So too, the field of contemporary Indian dance is now much more fertile than two decades ago. Among other things, it has opened up to performers with initial grounding in a variety of classical genres, who have transited to a more abstract conceptualisation of movement and rhythm. One can see in their productions and utterances, Chandra’s spirit hovering around.
In general, Chandra was loath to label herself, but she did consider herself a feminist. Her basic conceptual framework was grounded in notions of the centrality and power of the feminine principle, drawn from samkhya and tantra philosophy and from the iconography of the mother goddess. She approached it not as a scholar but as a visual artist uncovering insights from what she called her ‘primitive accumulation’ in the cultural fields over many decades. More than equality, she spoke about the historical and civilisational primacy of the female and the feminine.
I first knew Chandra in the late 1970s when she deeply engaged with the women’s movement. At that time, the fledgeling movement, what we now call the ‘second wave’, was hungry for inspiration and vision. Chandra spoke, wrote, made posters and choreographed productions around the notion of empowerment of women. She created the first poster for the Forum Against Oppression of Women. She created the logo for the new publishing house Kali for Women. She was invited to design the original cover of the journal Manushi; it had elements from her repertoire, including ideas of shakti and other primal concepts. The Manushi editors were uneasy and initiated a huge debate at their office in Delhi with Chandra and a large group of feminists participating. Chandra felt that they simply did not understand the cultural politics she was proposing in her graphics. The cover never got used.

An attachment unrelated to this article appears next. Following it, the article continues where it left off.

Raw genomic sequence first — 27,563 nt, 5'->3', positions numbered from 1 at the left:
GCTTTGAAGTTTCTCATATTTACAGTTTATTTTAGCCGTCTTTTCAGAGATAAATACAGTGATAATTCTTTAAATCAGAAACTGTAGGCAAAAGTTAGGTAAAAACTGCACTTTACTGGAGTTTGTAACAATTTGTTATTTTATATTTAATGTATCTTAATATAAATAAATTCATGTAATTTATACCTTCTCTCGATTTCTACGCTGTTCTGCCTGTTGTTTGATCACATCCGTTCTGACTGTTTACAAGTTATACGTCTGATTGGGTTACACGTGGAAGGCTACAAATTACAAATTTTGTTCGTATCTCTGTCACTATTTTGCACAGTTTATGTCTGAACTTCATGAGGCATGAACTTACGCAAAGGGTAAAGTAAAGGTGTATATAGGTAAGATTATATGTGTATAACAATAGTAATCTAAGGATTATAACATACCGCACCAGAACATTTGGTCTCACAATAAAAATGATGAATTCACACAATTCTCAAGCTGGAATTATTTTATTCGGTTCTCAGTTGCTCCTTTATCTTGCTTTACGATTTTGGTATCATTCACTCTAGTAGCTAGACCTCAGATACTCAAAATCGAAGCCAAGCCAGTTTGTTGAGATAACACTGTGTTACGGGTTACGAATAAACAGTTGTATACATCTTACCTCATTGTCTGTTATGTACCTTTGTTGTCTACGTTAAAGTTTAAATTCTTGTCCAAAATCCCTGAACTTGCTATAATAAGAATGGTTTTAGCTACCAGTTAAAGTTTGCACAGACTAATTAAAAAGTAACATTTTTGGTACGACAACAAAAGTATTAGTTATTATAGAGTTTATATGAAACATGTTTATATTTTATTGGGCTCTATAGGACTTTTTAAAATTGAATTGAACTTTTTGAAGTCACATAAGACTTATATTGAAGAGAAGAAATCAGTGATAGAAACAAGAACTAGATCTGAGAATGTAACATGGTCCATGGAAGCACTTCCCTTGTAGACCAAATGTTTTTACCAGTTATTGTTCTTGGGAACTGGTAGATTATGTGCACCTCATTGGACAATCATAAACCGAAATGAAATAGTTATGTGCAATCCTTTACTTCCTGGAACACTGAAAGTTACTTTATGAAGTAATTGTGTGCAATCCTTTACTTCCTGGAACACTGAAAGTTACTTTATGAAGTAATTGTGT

Chandra had a running fight with feminist friends that they did not do their cultural homework and were shallow in their understanding of basic concepts. Now, that was harsh criticism of a struggle in which many women had toiled with the tough nitty-gritty of issues like rape, dowry, domestic violence, equality of wages, reproductive rights and many more. Chandra, of course, had stood up to be counted in the campaigns then current – Shah Bano, Roop Kanwar, Mathura.
For the ‘Stree: Women in India’ exhibition at the Festival of India in Moscow in 1988, she wrote texts celebrating women’s unsung labour – walking miles in search of water and fodder and firewood for family survival, sustaining the environment, nourishing life. In a panel titled ‘How She Copes’ detailing a village woman’s day of unending work, of creating value out of virtually nothing but her labour, I remember her moving last line “While men run the world, she runs life”. ‘Essentialising’ was the tart comment from some feminists. Unfair, according to me. Chandra stopped short of attributing inherent traits to men and women. But her poetic and visual skills were so persuasive, that one had to be alert to the message. She was acutely conscious of the inferior status of women in contemporary society. But she did not engage herself in the process of explaining the ‘fall’, the change from ‘empowerment’ to ‘enslavement’ which one of her posters depicts dramatically – a Kali like figure with many arms: on one side, white, adorned with weapons, and on the other side, dark, with the hands and weapons cut off.
Chandra’s evocation of the ancient primacy of the female and feminine was inspirational, not historical, and that was how I think she meant it to be. But when she presented this idea through her choreography, you could genuinely be convinced that her evocation was true to how it might have been ‘once upon a time’. It was palpable in the bodies of the female and male performers, in the abstract movements and play of light and energy, and sound and silence on stage. The world of Indian feminism in the 1970s and 1980s, with its lineage in Left and liberal thinking, was both attracted to and suspicious of what seemed to be an ode to ‘Hindu’ ideas in her work but which she herself consistently held went much further back in time before Hinduism.
Chandra did not bother to explain on their terms. Her truth was there for all to see in her work and her life.
The writer is a sociologist based in Mumbai.